Valsartan, Losartan & Other BP Med Recalls 2018-19

prescription pills

Note: This story was updated Jan. 28, 2019, to include the FDA's determination that there is now a shortage of certain valsartan drugs. It was also updated on Jan. 23, 2019 with details of an expanded losartan recall, on Jan. 22, 2019, with a new recall for an ibersartan drug, on Jan. 7, 2019, with an expansion of a previous losartan recall and on Jan. 2, 2019, with the latest recall of valsartan drugs. 

Dozens of medications used to treat high blood pressure have been recalled over the past several months as federal investigators discover potentially cancer-causing impurities in them.

These common prescription drugs include valsartan, losartan, and irbesartan in different combinations and from different manufacturers. The latest recall came Jan. 2, when Aurobindo Pharma USA announced it is recalling 80 lots of Amlodipine Valsartan Tablets USP, Valsartan HCTZ Tablets, USP and Valsartan Tablets USP. The problems have become so widespread that the FDA announced on Jan. 25, 2019, that there is now a shortage of some valsartan-based drugs, "and we know that other types of products may fall into shortage soon," the agency says in a statement. The agency is working to determine what exactly has caused the impurities and what changes need to be made in the manufacturing process to prevent it. 

Almost 60 million prescriptions were written for losartan drugs in 2016 and 14 million for valsartan or a drug that includes it. Another 3.6 million prescriptions were written for irbesartan that year. Here’s what you need to know.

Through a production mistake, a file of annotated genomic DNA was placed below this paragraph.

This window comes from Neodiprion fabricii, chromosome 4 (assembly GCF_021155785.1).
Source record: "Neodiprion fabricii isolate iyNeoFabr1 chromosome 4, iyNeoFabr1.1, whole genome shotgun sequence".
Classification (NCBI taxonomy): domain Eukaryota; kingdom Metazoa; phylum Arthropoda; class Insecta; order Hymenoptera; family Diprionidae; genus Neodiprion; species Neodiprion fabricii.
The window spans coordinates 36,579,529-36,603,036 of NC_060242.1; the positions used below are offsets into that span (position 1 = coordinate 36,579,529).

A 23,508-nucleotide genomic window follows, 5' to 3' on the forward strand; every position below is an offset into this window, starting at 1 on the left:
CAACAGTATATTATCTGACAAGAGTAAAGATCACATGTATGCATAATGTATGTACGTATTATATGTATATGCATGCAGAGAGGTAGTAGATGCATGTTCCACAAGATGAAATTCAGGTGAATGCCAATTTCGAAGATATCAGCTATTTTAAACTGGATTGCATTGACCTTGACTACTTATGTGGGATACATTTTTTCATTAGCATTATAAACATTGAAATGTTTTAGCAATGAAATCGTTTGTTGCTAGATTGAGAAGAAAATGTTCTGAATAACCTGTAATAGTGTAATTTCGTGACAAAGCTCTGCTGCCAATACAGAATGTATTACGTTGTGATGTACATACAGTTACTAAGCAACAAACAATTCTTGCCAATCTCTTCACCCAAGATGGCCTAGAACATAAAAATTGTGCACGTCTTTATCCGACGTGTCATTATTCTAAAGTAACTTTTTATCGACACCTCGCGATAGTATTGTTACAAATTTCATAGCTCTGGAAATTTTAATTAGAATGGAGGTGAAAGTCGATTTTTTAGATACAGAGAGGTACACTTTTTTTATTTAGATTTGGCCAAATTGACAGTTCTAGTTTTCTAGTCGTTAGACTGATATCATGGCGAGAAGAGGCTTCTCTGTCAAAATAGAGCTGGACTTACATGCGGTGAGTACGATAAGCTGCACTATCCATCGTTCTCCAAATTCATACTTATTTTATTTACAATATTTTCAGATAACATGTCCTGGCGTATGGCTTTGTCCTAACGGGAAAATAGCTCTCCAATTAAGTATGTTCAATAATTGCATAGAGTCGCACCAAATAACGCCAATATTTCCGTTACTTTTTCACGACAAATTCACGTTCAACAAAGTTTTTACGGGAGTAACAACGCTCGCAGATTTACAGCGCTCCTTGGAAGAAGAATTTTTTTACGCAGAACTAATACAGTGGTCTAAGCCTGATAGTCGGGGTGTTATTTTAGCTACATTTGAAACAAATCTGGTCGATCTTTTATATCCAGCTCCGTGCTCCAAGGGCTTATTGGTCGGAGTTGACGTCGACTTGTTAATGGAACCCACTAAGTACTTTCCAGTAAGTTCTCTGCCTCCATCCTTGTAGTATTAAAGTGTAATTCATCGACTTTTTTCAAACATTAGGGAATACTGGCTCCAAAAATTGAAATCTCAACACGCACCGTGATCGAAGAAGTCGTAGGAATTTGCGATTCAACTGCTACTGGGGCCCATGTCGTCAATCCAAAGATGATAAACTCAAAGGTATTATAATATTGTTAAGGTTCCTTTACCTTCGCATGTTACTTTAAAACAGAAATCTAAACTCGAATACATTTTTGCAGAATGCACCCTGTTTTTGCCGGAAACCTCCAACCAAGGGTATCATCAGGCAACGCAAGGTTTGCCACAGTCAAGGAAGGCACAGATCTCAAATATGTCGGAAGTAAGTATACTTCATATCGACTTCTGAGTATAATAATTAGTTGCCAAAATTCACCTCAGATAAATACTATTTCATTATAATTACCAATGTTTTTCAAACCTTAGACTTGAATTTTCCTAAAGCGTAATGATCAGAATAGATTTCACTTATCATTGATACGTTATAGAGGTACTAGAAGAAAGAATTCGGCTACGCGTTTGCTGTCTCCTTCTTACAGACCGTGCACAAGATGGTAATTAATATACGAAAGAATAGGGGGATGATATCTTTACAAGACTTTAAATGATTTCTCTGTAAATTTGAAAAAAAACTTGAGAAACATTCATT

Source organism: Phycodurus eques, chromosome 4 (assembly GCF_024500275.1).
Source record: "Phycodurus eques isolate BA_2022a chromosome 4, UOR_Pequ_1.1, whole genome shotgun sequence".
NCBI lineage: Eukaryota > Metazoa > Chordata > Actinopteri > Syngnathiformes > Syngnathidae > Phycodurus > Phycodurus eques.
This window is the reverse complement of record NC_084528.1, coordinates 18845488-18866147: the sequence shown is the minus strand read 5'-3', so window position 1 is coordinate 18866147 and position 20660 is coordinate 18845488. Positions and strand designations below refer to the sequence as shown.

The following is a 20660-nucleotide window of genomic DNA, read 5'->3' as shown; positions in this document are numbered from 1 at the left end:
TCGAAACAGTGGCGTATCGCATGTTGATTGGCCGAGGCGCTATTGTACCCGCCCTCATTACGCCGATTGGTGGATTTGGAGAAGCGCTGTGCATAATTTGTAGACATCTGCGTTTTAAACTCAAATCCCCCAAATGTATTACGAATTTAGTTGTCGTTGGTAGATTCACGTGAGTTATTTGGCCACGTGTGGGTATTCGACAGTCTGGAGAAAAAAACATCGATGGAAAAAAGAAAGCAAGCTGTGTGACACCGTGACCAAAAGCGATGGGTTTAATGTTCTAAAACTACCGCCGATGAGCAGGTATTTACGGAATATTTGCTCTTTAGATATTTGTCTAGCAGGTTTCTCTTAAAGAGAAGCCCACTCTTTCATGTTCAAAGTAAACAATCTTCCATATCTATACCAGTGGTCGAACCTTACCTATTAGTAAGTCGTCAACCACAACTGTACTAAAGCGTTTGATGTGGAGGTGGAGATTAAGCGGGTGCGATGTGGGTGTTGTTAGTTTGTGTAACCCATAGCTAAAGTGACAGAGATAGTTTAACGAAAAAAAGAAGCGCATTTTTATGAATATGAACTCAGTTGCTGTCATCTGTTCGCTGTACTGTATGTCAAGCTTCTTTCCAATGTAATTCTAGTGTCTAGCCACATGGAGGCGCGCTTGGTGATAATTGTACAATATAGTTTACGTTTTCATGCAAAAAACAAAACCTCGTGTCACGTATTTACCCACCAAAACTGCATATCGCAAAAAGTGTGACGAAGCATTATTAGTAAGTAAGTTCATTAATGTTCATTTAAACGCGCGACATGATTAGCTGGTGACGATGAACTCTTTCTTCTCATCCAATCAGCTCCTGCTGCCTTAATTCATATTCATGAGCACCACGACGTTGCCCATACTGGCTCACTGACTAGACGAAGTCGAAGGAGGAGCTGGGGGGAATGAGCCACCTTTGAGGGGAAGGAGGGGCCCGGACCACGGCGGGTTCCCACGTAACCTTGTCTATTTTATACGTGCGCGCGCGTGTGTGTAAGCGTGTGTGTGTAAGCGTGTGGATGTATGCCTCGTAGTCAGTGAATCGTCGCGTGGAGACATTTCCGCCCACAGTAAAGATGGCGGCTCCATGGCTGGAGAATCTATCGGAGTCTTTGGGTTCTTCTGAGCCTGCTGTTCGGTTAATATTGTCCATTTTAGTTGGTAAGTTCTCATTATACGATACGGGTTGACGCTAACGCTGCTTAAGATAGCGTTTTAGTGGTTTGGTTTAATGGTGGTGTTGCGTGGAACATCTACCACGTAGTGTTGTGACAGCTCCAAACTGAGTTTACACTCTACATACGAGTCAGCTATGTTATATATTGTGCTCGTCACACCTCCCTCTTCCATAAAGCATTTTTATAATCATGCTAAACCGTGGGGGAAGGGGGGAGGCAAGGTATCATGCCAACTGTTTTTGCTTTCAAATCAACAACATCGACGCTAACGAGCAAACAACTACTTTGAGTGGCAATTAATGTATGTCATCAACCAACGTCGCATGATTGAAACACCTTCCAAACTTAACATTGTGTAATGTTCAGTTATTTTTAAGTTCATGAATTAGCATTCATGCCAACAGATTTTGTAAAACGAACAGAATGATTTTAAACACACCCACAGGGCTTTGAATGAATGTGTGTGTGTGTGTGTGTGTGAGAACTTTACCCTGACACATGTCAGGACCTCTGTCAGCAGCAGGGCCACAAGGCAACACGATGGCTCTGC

What blood pressure drugs have been recalled?

Valsartan. There have been so many types of valsartan recalled this year that the FDA has created a website listing just for them.

The agency has also created a page that lists the drugs that have not been recalled.

Losartan. In December, the FDA announced a voluntary recall of losartan potassium tablets USP.  An addition eight lots of Torrent Pharmaceuticals' losartan tablets were added to a previous recall in January. See which products were affected by the recall.

In November, the FDA announced a voluntary recall of losartan potassium/hydrochlorothiazide, 100 mg/25 mg tablets in 1,000-count plastic bottles, NDC 0781-5207-10, Lot number JB8912, Exp. Date 06/2020.

Torrent's recall was expanded on Jan. 22 to include 10 additional lots of losartan potassium tablets, and six lots of losartan potassium and hydrochlorothiazide tablets. See the full list here

Irbesartan. In July, the FDA announced a voluntary recall of irbesartan tablets. See which products were affected by the recall.  In January 2019, Prinston Pharmaceutical Inc., doing business as Solco Healthcare LLC, voluntarily recalled eight llots of irbersartan-based drugs. These are not yet listed on the FDA's website of all recalled ibersartan products. The recall involves irbersartan and irbersartan HCTZ tabletes manufactured in China. 

Why are the drugs being recalled?

In each case, a recalled drug was contaminated with either N-nitrosodimethylamine (NDMA) or N-nitrosodiethylamine (NDEA).

Both chemicals are believed to cause cancer in humans. Research also suggests NDEA can cause liver and blood cell damage.

NDEA is used to make rocket fuel and can also be found in some food and drinking water, but at low levels. It can also be a created through certain chemical reactions and as a byproduct of industrial processes.

What is the risk of getting cancer from one of these drugs?